Mumbai: Central Bank of India’s initial public offering of 80 million shares was subscribed 5.08 times on the first day. The shares of the face value of Rs10 each are being offered in the price band of Rs85-102.
According to the National Stock Exchange (NSE) website, the qualified instituitional buyers’ (QIB) portion—45.6 million shares—was subscribed 8.23 times with domestic institutional investors evincing more interest than their foreign counterparts.
In February, Chennai-based Indian Bank made an offering of 86 million shares in a price band of Rs77-91. The issue was subscribed 32 times. Since its listing on 1 March, the stock has risen 57% to close at Rs151.55 on the Bombay Stock Exchange (BSE) on Tuesday.
After a sharp rally since April this year, there is a slowdown in the momentum of banking stocks in recent weeks. The 18-stock Bankex, an index of the industry, has lagged behind the benchmark market index Sensex in the past three weeks.
Since 4 July, the Bankex has posted a return of 2% aga-inst 6% rise in Sensex during the period. The Bankex had risen 33% between April and 4 July against Sensex’s rise of 19%. On Tuesday, Bankex closed flat at 8,356.
“After the sharp rally since April, investors have booked profits in banking stocks as there has been nervousness ahead of the Reserve Bank of India’s quarterly review of monetary policy slated to be announced on 31 July,” said Sarika Purohit Lohra, a banking analyst with Angel Broking Ltd, a Mumbai based brokerage.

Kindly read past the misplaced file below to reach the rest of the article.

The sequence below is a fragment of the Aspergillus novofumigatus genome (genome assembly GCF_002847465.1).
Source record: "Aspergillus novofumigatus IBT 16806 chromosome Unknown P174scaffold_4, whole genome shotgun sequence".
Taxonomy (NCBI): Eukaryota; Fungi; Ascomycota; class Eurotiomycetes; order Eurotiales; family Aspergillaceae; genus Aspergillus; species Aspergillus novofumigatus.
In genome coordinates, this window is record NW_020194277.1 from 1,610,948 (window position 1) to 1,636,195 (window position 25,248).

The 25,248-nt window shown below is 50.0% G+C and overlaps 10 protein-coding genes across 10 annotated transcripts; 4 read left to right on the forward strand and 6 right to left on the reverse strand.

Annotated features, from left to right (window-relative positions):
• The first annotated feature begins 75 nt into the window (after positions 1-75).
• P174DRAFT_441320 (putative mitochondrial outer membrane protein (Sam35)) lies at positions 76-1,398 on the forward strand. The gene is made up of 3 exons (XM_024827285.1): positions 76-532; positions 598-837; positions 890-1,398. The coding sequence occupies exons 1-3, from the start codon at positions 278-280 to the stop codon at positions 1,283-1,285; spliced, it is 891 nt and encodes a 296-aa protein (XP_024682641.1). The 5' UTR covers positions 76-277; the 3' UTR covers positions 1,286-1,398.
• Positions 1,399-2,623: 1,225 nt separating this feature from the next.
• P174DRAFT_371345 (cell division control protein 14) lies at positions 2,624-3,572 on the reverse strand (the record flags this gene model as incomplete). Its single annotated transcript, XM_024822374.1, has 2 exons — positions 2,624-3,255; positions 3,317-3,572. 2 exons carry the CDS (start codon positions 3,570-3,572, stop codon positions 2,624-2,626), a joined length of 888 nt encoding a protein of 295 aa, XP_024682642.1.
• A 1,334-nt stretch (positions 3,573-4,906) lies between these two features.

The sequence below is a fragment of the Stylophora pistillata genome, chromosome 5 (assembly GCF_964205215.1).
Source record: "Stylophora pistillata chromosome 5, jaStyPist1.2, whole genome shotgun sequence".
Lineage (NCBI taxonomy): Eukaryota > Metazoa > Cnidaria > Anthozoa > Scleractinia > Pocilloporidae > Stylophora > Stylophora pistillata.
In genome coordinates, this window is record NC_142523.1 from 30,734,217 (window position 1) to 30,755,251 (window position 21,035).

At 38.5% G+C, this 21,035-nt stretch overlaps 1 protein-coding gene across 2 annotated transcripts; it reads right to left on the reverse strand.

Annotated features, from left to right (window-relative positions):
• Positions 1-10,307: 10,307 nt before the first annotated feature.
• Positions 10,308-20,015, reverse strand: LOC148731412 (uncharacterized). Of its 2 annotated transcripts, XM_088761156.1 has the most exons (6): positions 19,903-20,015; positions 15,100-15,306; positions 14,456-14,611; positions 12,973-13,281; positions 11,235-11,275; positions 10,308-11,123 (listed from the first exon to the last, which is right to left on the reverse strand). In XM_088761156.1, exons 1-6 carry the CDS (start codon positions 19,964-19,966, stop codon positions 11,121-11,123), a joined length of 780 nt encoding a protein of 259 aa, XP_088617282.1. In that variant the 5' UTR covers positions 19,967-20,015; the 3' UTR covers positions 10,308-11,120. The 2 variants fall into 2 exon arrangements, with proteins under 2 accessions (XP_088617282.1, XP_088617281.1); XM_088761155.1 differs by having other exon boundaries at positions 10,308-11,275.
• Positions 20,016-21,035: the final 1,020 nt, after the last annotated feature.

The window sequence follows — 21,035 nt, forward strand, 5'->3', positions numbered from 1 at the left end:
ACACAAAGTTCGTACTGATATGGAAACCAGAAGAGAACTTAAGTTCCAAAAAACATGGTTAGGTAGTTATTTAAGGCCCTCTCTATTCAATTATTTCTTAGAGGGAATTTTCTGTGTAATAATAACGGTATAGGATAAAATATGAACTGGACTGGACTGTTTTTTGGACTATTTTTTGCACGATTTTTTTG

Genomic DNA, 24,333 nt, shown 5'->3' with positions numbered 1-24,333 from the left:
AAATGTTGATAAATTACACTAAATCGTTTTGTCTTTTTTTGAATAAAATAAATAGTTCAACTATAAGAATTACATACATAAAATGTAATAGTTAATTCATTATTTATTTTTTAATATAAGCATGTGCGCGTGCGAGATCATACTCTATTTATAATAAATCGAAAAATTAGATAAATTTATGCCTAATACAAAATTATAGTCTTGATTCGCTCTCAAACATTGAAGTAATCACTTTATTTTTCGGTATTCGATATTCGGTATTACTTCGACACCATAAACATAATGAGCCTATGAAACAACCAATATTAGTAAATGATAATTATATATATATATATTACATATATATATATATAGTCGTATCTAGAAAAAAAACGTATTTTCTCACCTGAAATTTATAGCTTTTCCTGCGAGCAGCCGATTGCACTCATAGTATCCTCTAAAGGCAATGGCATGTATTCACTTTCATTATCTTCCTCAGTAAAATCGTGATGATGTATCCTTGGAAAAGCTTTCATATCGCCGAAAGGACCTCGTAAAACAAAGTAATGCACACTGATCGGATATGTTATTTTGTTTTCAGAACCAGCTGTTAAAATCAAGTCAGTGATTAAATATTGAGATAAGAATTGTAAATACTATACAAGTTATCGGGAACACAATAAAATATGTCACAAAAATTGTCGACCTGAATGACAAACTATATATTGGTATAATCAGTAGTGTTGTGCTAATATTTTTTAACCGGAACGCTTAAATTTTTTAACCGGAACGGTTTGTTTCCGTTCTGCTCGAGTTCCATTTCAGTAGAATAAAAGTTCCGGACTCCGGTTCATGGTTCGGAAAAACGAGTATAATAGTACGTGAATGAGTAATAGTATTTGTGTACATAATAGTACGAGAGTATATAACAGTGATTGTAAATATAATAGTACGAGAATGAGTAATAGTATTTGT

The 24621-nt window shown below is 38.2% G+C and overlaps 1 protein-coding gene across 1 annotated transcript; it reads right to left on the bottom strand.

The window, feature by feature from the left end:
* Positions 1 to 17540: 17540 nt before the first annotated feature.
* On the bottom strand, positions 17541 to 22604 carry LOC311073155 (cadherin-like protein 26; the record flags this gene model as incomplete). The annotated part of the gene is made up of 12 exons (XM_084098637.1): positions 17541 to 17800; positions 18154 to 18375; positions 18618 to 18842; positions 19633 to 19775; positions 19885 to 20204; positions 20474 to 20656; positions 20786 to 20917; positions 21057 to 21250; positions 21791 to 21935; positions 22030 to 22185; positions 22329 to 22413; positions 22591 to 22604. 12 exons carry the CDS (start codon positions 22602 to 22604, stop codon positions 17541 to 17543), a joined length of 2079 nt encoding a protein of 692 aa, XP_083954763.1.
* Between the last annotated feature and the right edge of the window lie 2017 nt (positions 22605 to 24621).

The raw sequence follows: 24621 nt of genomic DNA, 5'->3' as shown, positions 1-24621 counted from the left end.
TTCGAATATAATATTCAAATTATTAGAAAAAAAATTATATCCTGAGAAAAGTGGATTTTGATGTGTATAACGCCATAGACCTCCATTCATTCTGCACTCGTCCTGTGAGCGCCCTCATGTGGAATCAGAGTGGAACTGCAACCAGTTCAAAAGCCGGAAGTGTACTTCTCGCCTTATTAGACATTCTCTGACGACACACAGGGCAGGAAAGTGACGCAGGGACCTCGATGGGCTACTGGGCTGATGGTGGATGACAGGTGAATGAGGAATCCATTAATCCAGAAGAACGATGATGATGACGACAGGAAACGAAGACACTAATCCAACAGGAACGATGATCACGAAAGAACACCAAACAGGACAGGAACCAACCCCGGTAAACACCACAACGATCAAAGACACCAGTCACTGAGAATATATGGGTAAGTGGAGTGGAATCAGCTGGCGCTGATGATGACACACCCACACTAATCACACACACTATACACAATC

Hitesh Kuvelkar, an analyst with First Global Securities Ltd, another brokerage, points out that recent follow-on offerings from banks has led to dilution of return on equities for investors. “Also, the excess ownership of banking stocks among investors is one of reasons for underperformance of the banking stocks in recent times,” he says.
“Most of the top banks have reported pressure on margins in the first quarter. So investors are avoiding these stocks after the announcement of results” says Rajesh Malhani, senior research analyst with Prabhudas Lilladhar Pvt. Ltd.
However, analysts also say that recent underperformance of bank stocks could be a short term phenomenon. “As banks plan to bring down deposit rates, the margin pressures in the coming quarters should come down” says Malhani.
With Central Bank of India hitting the capital market, only two of the 19 nationalized banks remain wholly owned by the government. They are Kolkata-based United Bank of India and Delhi-based Punjab & Sind Bank.